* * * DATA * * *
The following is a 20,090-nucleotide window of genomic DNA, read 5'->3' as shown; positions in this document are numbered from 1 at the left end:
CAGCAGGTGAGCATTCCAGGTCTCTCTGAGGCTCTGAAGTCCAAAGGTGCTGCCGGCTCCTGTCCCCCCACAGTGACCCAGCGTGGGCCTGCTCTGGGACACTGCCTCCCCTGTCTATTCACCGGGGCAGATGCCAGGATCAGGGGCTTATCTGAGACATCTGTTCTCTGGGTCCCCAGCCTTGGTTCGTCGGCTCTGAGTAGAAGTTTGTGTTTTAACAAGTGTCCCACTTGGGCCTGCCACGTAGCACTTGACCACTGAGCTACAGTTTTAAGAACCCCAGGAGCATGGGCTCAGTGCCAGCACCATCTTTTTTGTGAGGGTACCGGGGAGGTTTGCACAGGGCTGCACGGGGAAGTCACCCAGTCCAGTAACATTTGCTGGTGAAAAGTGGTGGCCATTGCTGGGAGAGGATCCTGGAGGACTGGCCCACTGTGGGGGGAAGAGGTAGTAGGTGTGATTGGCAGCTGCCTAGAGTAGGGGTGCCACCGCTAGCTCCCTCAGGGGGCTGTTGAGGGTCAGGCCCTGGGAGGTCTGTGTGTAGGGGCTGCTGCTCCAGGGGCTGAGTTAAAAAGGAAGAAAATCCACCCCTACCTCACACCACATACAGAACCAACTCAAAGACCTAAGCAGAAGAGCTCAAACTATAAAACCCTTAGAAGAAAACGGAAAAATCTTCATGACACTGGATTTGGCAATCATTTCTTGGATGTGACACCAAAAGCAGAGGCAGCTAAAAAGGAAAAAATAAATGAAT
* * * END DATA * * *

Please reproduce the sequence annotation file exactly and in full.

The following is a 20,090-nucleotide window of genomic DNA, read 5'->3' as shown; positions in this document are numbered from 1 at the left end:
CAGCAGGTGAGCATTCCAGGTCTCTCTGAGGCTCTGAAGTCCAAAGGTGCTGCCGGCTCCTGTCCCCCCACAGTGACCCAGCGTGGGCCTGCTCTGGGACACTGCCTCCCCTGTCTATTCACCGGGGCAGATGCCAGGATCAGGGGCTTATCTGAGACATCTGTTCTCTGGGTCCCCAGCCTTGGTTCGTCGGCTCTGAGTAGAAGTTTGTGTTTTAACAAGTGTCCCACTTGGGCCTGCCACGTAGCACTTGACCACTGAGCTACAGTTTTAAGAACCCCAGGAGCATGGGCTCAGTGCCAGCACCATCTTTTTTGTGAGGGTACCGGGGAGGTTTGCACAGGGCTGCACGGGGAAGTCACCCAGTCCAGTAACATTTGCTGGTGAAAAGTGGTGGCCATTGCTGGGAGAGGATCCTGGAGGACTGGCCCACTGTGGGGGGAAGAGGTAGTAGGTGTGATTGGCAGCTGCCTAGAGTAGGGGTGCCACCGCTAGCTCCCTCAGGGGGCTGTTGAGGGTCAGGCCCTGGGAGGTCTGTGTGTAGGGGCTGCTGCTCCAGGGGCTGAGTTAAAAAGGAAGAAAATCCACCCCTACCTCACACCACATACAGAACCAACTCAAAGACCTAAGCAGAAGAGCTCAAACTATAAAACCCTTAGAAGAAAACGGAAAAATCTTCATGACACTGGATTTGGCAATCATTTCTTGGATGTGACACCAAAAGCAGAGGCAGCTAAAAAGGAAAAAATAAATGAAT